Tuesday, November 21, 2006


Time for another book review.

* <-----------> ** <-----------> *** <-----------> **** <----------> *****
Easy - - Pretty Easy - - Moderate - - Pretty Challenging - - Challenging

The Complete Idiot's Guide to the Crusades, by Paul L. Williams and Melissa Snell
$18.95 at Bn.com ISBN: 0028642430
** (pretty easy)
When it comes to books introducing the Crusades, there are plenty of more scholarly ones
that would look stately on the shelf but wouldn't be half as easy to understand or nearly as entertaining. Babies get roasted on spits, people drink out of latrine-soaked rags. An interesting series of wars that most people don't know too much about.

Reefer Madness, by Eric Schlosser
$11.70 at Bn.com ISBN: 0618446702
** (pretty easy)
By the author of his more famous work, Fast Food Nation, this book is actually a series of investigative essays on three subjects (one in each chapter). Chapter one is about marijuana, two about migrant laborers, and three about pornography. Each is an interesting glimpse into the mysterious world of illicit, or at least taboo, business. Where exactly does your pot come from?

A Million Little Pieces, by James Frey
$13.45 at Bn.com ISBN: 0307276902
** (pretty easy)
This book received much attention after being featured as Oprah's book of the month only to be discredited by claims Frey exaggerated many of his experiences. Whether its true or not, it was enjoyable to read, although heartbreaking at times. It begins when Frey (it's an autobiography) wakes up on a plane with no memory of how he got there, missing all his front teeth. Focusing tragically on his drug-addiction, it's a bit maudlin but captivating anyway.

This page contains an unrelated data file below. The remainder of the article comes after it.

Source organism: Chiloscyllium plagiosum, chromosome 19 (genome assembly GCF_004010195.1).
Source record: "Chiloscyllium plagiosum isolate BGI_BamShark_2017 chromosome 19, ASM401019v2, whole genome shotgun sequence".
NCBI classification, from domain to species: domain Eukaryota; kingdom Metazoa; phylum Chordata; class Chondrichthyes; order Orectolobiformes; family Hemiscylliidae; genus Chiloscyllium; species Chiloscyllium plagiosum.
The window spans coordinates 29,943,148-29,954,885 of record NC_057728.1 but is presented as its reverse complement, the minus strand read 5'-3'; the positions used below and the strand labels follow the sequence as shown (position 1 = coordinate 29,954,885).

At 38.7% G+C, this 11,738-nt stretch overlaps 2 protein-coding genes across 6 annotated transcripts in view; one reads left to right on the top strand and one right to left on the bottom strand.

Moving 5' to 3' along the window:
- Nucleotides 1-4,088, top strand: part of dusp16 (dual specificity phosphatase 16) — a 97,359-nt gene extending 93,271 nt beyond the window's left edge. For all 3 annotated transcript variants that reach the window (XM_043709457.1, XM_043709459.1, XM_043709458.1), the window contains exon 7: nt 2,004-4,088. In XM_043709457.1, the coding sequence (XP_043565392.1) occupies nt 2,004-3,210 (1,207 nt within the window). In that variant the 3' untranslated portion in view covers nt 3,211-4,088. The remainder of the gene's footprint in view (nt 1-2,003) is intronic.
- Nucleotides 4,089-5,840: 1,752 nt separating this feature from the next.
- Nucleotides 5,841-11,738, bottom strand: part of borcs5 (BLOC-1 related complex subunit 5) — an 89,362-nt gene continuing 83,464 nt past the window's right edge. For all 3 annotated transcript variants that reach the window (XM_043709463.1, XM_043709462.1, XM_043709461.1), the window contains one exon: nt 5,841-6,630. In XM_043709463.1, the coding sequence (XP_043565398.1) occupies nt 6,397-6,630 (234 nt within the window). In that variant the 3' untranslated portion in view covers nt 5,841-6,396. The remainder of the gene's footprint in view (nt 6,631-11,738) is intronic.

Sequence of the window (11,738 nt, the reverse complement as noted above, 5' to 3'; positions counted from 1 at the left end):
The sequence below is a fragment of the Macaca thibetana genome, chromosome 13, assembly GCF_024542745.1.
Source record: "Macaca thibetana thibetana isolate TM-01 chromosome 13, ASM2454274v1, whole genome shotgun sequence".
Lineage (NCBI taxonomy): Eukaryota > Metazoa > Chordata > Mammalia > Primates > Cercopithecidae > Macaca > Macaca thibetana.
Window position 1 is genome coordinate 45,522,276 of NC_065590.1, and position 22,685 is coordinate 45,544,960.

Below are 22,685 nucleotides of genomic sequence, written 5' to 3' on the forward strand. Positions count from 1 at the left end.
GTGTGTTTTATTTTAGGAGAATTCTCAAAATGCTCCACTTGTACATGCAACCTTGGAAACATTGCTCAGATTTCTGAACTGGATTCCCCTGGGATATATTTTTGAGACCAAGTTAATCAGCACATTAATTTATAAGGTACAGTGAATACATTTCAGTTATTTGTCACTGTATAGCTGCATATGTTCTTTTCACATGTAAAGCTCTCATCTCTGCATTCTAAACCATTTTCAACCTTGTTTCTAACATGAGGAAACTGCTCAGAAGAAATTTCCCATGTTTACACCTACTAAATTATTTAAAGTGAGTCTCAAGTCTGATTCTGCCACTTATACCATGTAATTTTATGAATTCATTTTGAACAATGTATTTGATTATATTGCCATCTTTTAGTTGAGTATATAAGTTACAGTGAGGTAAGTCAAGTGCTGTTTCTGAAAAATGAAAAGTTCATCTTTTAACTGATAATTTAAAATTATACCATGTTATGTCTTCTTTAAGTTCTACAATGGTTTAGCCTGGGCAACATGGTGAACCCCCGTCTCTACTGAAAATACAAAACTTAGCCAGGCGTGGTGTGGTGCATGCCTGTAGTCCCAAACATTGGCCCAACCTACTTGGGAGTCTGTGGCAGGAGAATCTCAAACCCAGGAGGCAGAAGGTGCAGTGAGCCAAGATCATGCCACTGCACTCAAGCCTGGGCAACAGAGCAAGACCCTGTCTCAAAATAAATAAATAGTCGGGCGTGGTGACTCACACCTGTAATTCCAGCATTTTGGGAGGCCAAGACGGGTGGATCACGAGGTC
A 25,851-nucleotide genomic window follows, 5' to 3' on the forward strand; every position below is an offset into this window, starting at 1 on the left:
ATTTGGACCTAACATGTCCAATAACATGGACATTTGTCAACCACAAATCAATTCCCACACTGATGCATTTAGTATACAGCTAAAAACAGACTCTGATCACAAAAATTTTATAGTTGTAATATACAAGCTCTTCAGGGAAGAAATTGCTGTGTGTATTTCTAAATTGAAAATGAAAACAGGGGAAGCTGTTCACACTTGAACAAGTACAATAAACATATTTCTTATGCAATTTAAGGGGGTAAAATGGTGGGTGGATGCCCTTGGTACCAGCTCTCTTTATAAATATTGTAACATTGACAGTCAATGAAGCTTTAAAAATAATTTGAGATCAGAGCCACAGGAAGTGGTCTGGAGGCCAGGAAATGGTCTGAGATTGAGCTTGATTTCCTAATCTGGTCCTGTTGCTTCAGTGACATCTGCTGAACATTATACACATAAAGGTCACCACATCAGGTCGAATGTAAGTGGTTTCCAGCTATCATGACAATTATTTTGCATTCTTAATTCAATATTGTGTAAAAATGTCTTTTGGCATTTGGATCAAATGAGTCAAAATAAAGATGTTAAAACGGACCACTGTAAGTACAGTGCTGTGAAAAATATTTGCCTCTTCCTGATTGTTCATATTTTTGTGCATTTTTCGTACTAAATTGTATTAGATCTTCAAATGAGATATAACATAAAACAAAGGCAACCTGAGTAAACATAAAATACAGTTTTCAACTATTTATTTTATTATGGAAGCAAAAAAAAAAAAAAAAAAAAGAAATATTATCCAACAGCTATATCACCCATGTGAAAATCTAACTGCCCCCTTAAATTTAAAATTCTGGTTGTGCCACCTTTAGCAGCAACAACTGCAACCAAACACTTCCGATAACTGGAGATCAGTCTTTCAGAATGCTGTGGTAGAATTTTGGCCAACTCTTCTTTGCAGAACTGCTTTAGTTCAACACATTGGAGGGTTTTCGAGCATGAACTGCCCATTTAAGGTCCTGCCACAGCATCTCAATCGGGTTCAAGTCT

Lindbergh, by A. Scott Berg
$18.00 at Bn.com ISBN:
**** (pretty challenging)
Winner of the Pulitzer Prize for literature, Berg tells the story of this fascinating man. Most famous for completing the first trans-Atlantic flight in the Spirit of St. Louis in 1927, he led a likewise impressive and yet tragic life. When his young son was kidnapped, the trial became a public spectacle, and later he would be labeled an anti-Semite and Nazi-sympathizer. Through it all is an heroic and intelligent man who became a national hero. His accomplishments will never cease to amaze you and the story-telling keeps you engaged. A sacrifice of time at 640 pages, but with a national hero and a Pulitzer Prize winner, you can't go wrong.


The Ripper said...

They were on the verge of rolling the world's largest joint in Holland, than the cops caught wind of it. Check out the story:

Hansisgreat said...

Pretty interestin, Ripper. The government's subversion of law-abiding pot smokers is pretty outrageous.